Buy bitcoin…sell oil

Monday, 13 May 2019
Adelaide, Australia
By Bernd Struben

  • Did you connect these dots?
  • Five billion barrels of crude on the wall, five billion barrels of crude…
  • ‘Trump’s Tariffs to Feed Starving People Around the World’

I was looking at new cars this morning. Specifically at the Ford Mustang.

Not to buy. My Commodore is still ticking over nicely. But I was curious how much you’d have to put down on a new Mustang if you only needed a 5% deposit.

According to Cars Guide, if you went with minimal frills, you’d be able to drive away with a new model for $60,000. That’s for the V8, mind you. You could score the four cylinder turbo model for around $50,000. But why bother?

So, let’s say you really want the new V8 Mustang. But you’re a bit short on cash. More than a bit, really.

Time to be budget-wise and turn to the used car market?

Not at all. This is an election year.

Watching the evening news you discover that as first time new car buyer the government will back your new car loan. Meaning, you now only need to put 5% down.

Happy days.

You head down to the dealer, plunk down $3,000 in cash and drive away in your flash new pony car feeling on top of the world.

Sure, you’ll have to repay that $57,000 taxpayer guaranteed loan you took out for it…plus interest. And sure by the time you drive home your no longer quite new Mustang will have depreciated in value to say…$55,000. Meaning, you already owe more than your car is worth.

But in today’s buy now pay later society, even taking out a loan on a depreciating asset is something to worry about, well, later.

Now, if you’ve been following along with the news you’ll know our government hasn’t promised to act as a guarantor on your car loans. At least not yet.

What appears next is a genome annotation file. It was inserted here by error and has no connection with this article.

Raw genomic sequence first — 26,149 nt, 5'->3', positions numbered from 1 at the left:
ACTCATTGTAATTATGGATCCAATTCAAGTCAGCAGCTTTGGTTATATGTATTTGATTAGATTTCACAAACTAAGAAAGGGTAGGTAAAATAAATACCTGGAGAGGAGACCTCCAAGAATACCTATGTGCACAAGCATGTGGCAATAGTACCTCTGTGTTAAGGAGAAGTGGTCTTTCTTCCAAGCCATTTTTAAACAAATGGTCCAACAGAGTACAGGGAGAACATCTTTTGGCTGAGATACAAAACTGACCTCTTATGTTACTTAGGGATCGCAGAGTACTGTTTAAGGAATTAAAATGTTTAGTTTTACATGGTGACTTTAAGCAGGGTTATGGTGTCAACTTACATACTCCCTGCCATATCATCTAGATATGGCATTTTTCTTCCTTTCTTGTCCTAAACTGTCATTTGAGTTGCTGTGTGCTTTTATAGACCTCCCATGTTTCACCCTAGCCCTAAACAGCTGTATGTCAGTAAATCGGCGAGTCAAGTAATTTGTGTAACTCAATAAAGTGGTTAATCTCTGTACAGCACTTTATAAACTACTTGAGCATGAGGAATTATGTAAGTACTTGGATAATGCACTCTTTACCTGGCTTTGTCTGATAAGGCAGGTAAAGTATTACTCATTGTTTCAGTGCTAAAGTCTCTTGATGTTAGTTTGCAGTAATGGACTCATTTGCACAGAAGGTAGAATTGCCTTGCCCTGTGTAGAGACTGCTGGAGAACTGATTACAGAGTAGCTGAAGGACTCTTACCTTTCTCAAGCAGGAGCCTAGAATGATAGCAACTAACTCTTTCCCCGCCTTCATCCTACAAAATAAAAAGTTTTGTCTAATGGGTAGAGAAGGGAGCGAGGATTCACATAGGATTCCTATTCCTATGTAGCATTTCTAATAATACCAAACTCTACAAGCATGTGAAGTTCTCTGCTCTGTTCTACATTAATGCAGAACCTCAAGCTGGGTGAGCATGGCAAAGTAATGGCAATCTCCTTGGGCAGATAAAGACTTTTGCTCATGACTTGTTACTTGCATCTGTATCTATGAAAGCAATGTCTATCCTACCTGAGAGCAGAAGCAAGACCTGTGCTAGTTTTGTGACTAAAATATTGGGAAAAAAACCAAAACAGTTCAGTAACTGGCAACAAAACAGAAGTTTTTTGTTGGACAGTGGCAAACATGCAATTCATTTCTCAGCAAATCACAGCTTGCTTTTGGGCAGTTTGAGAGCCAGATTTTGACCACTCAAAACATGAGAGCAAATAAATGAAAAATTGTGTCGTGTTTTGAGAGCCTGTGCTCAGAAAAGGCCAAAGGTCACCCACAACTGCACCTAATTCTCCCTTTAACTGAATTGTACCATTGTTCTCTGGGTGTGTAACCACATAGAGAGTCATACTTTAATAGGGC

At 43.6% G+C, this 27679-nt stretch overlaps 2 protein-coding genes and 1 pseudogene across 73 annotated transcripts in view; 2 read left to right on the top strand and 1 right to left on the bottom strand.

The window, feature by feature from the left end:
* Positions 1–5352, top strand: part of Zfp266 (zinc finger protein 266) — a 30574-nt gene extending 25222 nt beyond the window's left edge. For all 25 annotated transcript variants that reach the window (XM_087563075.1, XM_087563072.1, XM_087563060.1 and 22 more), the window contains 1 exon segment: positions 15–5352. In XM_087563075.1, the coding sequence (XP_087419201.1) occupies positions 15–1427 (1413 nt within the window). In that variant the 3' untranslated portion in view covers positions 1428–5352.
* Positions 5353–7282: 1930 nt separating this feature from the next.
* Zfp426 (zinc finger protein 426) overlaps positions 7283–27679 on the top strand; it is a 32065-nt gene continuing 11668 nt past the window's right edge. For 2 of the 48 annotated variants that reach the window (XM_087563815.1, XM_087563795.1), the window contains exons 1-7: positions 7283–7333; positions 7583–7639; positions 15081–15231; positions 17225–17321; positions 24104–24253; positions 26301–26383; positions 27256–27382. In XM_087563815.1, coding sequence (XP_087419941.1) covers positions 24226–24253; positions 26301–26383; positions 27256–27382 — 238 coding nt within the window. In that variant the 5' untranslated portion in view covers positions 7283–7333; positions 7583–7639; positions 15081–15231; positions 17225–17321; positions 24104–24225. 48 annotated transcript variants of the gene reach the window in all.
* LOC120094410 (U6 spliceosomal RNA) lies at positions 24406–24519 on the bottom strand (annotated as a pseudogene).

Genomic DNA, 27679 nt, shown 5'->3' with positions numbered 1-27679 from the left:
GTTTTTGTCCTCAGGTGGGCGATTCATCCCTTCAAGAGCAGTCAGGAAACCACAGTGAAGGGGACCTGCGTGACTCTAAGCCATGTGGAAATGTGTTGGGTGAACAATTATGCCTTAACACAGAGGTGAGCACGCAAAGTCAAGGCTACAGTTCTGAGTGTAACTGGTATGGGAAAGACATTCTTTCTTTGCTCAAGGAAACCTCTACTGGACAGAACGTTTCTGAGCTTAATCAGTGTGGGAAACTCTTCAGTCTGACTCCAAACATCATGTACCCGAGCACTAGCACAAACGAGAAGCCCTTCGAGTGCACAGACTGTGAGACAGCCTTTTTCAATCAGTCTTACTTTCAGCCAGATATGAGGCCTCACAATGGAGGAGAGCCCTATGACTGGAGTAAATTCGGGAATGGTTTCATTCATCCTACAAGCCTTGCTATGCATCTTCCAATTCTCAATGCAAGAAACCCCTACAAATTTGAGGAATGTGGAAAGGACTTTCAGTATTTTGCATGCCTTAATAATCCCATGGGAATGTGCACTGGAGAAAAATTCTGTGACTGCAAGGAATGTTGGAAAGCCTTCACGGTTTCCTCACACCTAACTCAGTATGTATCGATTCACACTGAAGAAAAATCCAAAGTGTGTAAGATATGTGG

But in a bid to scoop up some younger voters in next Saturday’s election, they have promised to do so on your first home purchase. And the opposition was quick to make the same offer.

As it stands, most new home buyers today need to come up with a 20% deposit before the bank will lend them the rest. But that looks set to change, regardless of who wins the election.

In a nutshell, the offer is this. If you’re single and make less than $125,000 per year or partnered and make less than $200,000 per year together, the government will guarantee the difference between 5% of your purchase price and the 20% deposit.

That leaves your friends and neighbours on the hook for the other 15% if you default on the loan. Yet it means you can buy a $600,000 home with only $30,000 down.

Happy days.

Presuming, that is, you can service the costs of the mortgage. And that your new house goes up in value.

Even another 10% fall in dwelling values — as we’ve already seen in Sydney and Melbourne — would see a $600,000 home fall to $540,000. That would leave you owing $30,000 more than your new home is worth.

A price fall of 20% or more — highly likely, according to economics forecaster Harry S Dent — would see you underwater by at least $90,000.

Of course, the great Aussie house price slide may be nearing its end…for now. That’s what centuries of market data tell cycles guru Phil Anderson. Phil’s predicting another big run higher for Aussie real estate through 2025. (Find out why here.)

Indeed, supporting the ailing housing market appears to be high on the government’s agenda. As the AFR notes, ‘Prime Minister Scott Morrison said it was “difficult to say” whether it would drive prices up but that it would certainly not drive prices down...’